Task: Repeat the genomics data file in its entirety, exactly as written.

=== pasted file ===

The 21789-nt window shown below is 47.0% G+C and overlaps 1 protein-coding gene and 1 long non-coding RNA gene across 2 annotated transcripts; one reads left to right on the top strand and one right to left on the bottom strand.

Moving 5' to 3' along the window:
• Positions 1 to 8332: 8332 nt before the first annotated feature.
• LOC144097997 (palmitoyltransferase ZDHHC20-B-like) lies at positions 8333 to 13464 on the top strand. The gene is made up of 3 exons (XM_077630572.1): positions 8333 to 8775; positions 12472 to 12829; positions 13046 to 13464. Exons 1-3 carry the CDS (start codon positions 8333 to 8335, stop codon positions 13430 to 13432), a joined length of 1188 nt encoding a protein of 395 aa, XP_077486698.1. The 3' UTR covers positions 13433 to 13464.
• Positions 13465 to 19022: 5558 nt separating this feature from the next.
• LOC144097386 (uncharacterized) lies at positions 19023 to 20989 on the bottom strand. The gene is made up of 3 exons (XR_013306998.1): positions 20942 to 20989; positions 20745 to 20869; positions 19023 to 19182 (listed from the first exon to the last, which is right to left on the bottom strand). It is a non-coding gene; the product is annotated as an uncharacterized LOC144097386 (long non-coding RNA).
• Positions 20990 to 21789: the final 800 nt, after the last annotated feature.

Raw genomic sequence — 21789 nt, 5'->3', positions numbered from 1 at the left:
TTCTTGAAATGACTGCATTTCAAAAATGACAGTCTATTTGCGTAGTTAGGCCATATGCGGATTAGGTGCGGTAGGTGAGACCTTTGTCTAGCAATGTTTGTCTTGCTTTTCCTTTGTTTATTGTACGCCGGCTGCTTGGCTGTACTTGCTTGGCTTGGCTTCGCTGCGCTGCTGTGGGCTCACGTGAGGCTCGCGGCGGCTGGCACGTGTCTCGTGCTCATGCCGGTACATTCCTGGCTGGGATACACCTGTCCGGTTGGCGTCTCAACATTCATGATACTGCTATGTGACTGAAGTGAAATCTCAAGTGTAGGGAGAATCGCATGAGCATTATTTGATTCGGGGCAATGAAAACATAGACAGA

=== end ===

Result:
The 21789-nt window shown below is 47.0% G+C and overlaps 1 protein-coding gene and 1 long non-coding RNA gene across 2 annotated transcripts; one reads left to right on the top strand and one right to left on the bottom strand.

Moving 5' to 3' along the window:
• Positions 1 to 8332: 8332 nt before the first annotated feature.
• LOC144097997 (palmitoyltransferase ZDHHC20-B-like) lies at positions 8333 to 13464 on the top strand. The gene is made up of 3 exons (XM_077630572.1): positions 8333 to 8775; positions 12472 to 12829; positions 13046 to 13464. Exons 1-3 carry the CDS (start codon positions 8333 to 8335, stop codon positions 13430 to 13432), a joined length of 1188 nt encoding a protein of 395 aa, XP_077486698.1. The 3' UTR covers positions 13433 to 13464.
• Positions 13465 to 19022: 5558 nt separating this feature from the next.
• LOC144097386 (uncharacterized) lies at positions 19023 to 20989 on the bottom strand. The gene is made up of 3 exons (XR_013306998.1): positions 20942 to 20989; positions 20745 to 20869; positions 19023 to 19182 (listed from the first exon to the last, which is right to left on the bottom strand). It is a non-coding gene; the product is annotated as an uncharacterized LOC144097386 (long non-coding RNA).
• Positions 20990 to 21789: the final 800 nt, after the last annotated feature.

Raw genomic sequence — 21789 nt, 5'->3', positions numbered from 1 at the left:
TTCTTGAAATGACTGCATTTCAAAAATGACAGTCTATTTGCGTAGTTAGGCCATATGCGGATTAGGTGCGGTAGGTGAGACCTTTGTCTAGCAATGTTTGTCTTGCTTTTCCTTTGTTTATTGTACGCCGGCTGCTTGGCTGTACTTGCTTGGCTTGGCTTCGCTGCGCTGCTGTGGGCTCACGTGAGGCTCGCGGCGGCTGGCACGTGTCTCGTGCTCATGCCGGTACATTCCTGGCTGGGATACACCTGTCCGGTTGGCGTCTCAACATTCATGATACTGCTATGTGACTGAAGTGAAATCTCAAGTGTAGGGAGAATCGCATGAGCATTATTTGATTCGGGGCAATGAAAACATAGACAGA